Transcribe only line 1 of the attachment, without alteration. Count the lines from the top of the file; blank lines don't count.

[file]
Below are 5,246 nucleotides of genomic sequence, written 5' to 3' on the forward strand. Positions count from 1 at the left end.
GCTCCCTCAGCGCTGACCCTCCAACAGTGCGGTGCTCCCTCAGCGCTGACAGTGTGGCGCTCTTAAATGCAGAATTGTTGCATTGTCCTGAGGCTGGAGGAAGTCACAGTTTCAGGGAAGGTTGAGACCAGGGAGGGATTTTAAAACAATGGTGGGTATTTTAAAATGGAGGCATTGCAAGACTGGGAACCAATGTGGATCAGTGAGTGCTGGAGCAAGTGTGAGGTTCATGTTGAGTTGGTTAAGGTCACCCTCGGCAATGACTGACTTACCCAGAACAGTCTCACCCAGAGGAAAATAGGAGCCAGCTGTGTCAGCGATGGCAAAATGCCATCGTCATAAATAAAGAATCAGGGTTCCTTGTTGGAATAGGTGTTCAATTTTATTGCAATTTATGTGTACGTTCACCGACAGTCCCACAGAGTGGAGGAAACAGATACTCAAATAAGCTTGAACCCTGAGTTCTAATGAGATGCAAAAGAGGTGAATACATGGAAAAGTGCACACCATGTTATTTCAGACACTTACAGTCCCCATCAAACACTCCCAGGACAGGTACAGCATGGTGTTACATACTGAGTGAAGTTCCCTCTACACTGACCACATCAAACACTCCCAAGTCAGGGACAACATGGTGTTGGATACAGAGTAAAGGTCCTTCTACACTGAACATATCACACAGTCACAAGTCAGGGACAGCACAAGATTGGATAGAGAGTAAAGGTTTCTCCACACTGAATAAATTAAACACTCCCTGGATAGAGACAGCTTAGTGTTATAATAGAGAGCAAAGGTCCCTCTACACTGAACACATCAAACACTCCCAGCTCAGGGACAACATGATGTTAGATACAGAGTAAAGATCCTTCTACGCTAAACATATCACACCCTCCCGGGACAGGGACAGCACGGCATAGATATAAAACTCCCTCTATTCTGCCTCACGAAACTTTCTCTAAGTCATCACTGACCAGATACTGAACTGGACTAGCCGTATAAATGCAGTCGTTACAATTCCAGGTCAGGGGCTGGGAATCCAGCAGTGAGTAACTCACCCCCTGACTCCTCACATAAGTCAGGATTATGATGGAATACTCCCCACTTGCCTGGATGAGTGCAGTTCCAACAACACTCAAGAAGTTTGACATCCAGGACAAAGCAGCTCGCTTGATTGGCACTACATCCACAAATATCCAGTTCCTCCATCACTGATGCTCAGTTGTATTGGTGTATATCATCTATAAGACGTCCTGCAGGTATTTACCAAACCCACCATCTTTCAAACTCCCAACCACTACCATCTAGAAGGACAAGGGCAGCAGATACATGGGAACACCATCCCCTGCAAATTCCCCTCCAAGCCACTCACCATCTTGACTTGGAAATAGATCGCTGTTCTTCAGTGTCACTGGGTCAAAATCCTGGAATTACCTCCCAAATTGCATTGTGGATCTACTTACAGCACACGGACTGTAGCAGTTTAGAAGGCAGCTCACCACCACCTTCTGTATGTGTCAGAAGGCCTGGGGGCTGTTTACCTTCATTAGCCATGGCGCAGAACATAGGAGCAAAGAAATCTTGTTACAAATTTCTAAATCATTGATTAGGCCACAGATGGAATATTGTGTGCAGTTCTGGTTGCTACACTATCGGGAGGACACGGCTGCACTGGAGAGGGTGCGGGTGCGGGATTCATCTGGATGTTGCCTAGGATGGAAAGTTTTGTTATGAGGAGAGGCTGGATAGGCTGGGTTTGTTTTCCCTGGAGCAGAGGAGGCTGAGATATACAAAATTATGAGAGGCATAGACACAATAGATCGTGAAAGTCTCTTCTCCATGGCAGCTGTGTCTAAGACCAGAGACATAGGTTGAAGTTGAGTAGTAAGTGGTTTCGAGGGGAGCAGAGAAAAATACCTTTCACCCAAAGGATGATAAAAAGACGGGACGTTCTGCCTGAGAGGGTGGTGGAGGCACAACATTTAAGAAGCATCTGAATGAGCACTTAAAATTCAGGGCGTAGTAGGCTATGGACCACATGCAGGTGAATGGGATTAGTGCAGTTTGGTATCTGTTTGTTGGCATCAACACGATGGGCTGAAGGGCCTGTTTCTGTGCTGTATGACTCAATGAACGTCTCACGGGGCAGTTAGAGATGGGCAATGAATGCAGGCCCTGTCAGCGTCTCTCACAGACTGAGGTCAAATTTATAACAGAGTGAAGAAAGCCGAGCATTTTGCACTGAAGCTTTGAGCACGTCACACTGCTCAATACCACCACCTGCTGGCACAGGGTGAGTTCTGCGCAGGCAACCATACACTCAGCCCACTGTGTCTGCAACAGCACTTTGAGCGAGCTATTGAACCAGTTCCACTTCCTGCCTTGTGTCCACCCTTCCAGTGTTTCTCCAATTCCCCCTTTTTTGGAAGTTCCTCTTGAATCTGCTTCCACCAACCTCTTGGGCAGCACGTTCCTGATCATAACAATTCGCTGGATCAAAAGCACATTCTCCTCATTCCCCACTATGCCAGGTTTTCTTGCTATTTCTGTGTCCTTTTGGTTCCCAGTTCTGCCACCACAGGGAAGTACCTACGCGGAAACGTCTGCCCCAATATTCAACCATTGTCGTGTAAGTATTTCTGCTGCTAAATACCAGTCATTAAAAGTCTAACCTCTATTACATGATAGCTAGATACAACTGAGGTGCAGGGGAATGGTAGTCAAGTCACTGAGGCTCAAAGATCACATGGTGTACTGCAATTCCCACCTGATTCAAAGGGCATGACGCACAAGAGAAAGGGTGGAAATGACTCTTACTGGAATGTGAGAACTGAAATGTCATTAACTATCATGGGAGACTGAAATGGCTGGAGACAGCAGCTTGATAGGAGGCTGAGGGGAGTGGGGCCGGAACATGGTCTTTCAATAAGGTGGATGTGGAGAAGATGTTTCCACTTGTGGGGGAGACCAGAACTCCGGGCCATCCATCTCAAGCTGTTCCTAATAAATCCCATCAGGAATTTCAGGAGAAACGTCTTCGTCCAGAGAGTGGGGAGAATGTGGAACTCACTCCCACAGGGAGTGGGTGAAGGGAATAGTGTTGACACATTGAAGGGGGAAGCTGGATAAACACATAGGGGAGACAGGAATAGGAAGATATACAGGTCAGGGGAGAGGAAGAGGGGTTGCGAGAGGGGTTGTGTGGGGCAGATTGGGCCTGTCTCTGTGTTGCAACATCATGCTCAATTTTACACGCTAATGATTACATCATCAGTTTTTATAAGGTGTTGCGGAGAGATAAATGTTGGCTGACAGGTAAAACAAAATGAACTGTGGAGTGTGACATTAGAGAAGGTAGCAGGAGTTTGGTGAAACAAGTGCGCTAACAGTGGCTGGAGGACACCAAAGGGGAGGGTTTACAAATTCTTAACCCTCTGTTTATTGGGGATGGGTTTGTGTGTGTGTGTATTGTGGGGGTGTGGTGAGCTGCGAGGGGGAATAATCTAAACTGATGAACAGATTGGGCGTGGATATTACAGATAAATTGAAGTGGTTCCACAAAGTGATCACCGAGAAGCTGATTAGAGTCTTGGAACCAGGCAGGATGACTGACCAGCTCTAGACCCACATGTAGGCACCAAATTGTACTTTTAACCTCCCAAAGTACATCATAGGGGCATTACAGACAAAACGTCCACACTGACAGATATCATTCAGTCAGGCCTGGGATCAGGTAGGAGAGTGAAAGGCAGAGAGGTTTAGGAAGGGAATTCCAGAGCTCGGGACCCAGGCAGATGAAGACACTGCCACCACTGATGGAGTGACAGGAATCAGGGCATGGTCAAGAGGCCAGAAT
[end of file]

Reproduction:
Below are 5,246 nucleotides of genomic sequence, written 5' to 3' on the forward strand. Positions count from 1 at the left end.